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As Memories Fade
In Atomic Blackmail? Simon Bennett examines the very real possibility of the ‘weaponisation’ of nuclear facilities during the Russia-Ukraine War. The Russia-Ukraine War has several unique aspects, the most striking of which is that it is being fought in proximity to nuclear facilities and working nuclear power stations, including the six-reactor Zaporizhzhia Nuclear Power Plant (NPP), Europe’s largest, and the decommissioned four-reactor Chernobyl NPP that, in 1986, suffered a catastrophic failure that released radioactive contamination across much of Europe. Some experts claim the contamination caused several thousand excess cancer deaths.
In 1985, foreign affairs and nuclear expert Bennett Ramberg published Nuclear Power Plants: An Unrecognised Military Peril, with a second edition of the book published in 1992. In his visionary discourse, Ramberg posited that in future wars, regional or global, nuclear facilities and powerplants might be weaponised, to gain political traction over an opponent and/or neutralise opposing forces’ capacity for battlefield manoeuvre.
In one scenario, Ramberg described how a protagonist could use long-range munitions to turn a NPP into a dirty bomb that would spread radioactive contamination over a wide area, dispersing or diverting army formations, rendering civilian infrastructure and farmland unusable, contaminating groundwater and creating a radioactive cloud that would – if the wind was blowing in a convenient direction – cause transborder harms. As demonstrated by the Chernobyl disaster, a reactor malfunction can generate serious and long-lasting environmental impacts. Radioactive particles released from Chernobyl’s devastated Reactor Number Four were deposited as far afield as the Cumbrian hills in north-west England.
While, at the time of writing, none of Ukraine’s fifteen reactors had been damaged in an exchange of fire, the possibility remains that this could happen during Ukraine’s 2023, and subsequent, offensives to expel Russian forces from sovereign Ukrainian territory. Much to the consternation of the International Atomic Energy Agency (IAEA), there have been several near-misses, with weapons fired in and around both the decommissioned Chernobyl NPP and working Zaporizhzhia NPP. Further, Russian long-range precision munitions (cruise missiles) have been tracked flying either close to, or over Ukraine’s NPPs. The Pivdennoukrainsk (South Ukraine) NPP has been overflown. On 20 September, 2022, a missile landed some 300 metres from the NPP.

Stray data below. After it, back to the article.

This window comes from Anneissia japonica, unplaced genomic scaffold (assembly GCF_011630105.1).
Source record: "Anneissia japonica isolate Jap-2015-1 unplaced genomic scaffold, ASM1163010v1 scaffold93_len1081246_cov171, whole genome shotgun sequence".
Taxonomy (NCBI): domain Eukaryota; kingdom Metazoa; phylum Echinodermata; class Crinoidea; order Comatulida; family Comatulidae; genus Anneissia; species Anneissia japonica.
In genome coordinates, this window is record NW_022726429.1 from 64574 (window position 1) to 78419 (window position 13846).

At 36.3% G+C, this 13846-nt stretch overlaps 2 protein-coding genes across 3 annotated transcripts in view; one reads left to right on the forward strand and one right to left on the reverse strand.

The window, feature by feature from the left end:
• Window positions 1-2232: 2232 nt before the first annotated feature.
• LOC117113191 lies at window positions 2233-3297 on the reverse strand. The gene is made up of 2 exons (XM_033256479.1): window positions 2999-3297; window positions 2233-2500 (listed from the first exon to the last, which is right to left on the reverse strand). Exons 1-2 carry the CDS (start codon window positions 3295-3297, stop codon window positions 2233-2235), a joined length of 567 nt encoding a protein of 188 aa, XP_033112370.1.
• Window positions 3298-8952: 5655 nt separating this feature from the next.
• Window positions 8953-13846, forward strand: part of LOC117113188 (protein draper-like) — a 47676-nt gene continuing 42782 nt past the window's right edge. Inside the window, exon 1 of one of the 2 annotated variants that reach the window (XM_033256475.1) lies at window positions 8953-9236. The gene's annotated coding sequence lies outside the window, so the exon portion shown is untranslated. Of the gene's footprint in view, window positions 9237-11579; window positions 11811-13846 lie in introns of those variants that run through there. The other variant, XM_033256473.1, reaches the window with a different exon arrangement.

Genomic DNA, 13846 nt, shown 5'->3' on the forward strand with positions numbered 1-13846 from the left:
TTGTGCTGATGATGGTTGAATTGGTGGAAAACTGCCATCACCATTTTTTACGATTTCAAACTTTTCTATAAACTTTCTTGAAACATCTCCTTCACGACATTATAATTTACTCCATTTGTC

While Ramberg’s nightmare vision of destroyed NPPs rendering a country uninhabitable has not, yet, been realised in the Russia-Ukraine War, the longer and more intense the conflict, the greater the likelihood that one or more of Ukraine’s NPPs will be damaged or, via a credible sabotage threat, used to leverage tactical or strategic advantage. Atomic blackmail finally exampled.
Dr Simon Bennett teaches risk management at the University of Leicester, England. He is interested in the organisational, social, economic and political origins of risk. For example, loss of organisational memory, mindlessness, groupthink, reductionism, passive learning, hollowing-out, satisficing, graft, political instability, terrorism and armed conflict. He is a Member of the Air Safety Group of the Parliamentary Advisory Council for Transport Safety (PACTS). His books include: Insecurity in the Supply of Electrical Energy: An emerging threat to information and communication technologies? (published by Libri Publishing in 2010); Innovative Thinking in Risk, Crisis and Disaster Management (an edited collection published by Gower in 2012); Systems-thinking for Safety. A short introduction to the theory and practice of systems-thinking (published by Peter Lang International Academic Publishers in 2019); Safety in Aviation and Astronautics. A socio-technical approach (published by Routledge in 2022).